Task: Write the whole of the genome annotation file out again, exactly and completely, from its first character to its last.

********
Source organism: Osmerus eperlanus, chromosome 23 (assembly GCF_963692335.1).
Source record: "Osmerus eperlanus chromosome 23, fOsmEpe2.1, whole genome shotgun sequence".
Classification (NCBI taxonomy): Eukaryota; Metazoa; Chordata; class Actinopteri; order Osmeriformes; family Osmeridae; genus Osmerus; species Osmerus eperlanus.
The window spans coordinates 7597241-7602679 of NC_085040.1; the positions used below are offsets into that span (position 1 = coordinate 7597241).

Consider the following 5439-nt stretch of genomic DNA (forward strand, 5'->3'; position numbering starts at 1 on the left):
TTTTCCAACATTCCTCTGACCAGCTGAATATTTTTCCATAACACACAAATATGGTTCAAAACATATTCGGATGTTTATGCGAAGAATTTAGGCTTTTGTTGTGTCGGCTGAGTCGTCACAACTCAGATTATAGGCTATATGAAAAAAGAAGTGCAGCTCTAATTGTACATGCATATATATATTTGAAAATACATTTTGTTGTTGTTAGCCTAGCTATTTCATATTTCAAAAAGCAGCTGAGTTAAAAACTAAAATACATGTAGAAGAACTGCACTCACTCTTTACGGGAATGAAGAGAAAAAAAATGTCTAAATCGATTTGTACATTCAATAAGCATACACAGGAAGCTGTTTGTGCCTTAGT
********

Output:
Source organism: Osmerus eperlanus, chromosome 23 (assembly GCF_963692335.1).
Source record: "Osmerus eperlanus chromosome 23, fOsmEpe2.1, whole genome shotgun sequence".
Classification (NCBI taxonomy): Eukaryota; Metazoa; Chordata; class Actinopteri; order Osmeriformes; family Osmeridae; genus Osmerus; species Osmerus eperlanus.
The window spans coordinates 7597241-7602679 of NC_085040.1; the positions used below are offsets into that span (position 1 = coordinate 7597241).

Consider the following 5439-nt stretch of genomic DNA (forward strand, 5'->3'; position numbering starts at 1 on the left):
TTTTCCAACATTCCTCTGACCAGCTGAATATTTTTCCATAACACACAAATATGGTTCAAAACATATTCGGATGTTTATGCGAAGAATTTAGGCTTTTGTTGTGTCGGCTGAGTCGTCACAACTCAGATTATAGGCTATATGAAAAAAGAAGTGCAGCTCTAATTGTACATGCATATATATATTTGAAAATACATTTTGTTGTTGTTAGCCTAGCTATTTCATATTTCAAAAAGCAGCTGAGTTAAAAACTAAAATACATGTAGAAGAACTGCACTCACTCTTTACGGGAATGAAGAGAAAAAAAATGTCTAAATCGATTTGTACATTCAATAAGCATACACAGGAAGCTGTTTGTGCCTTAGT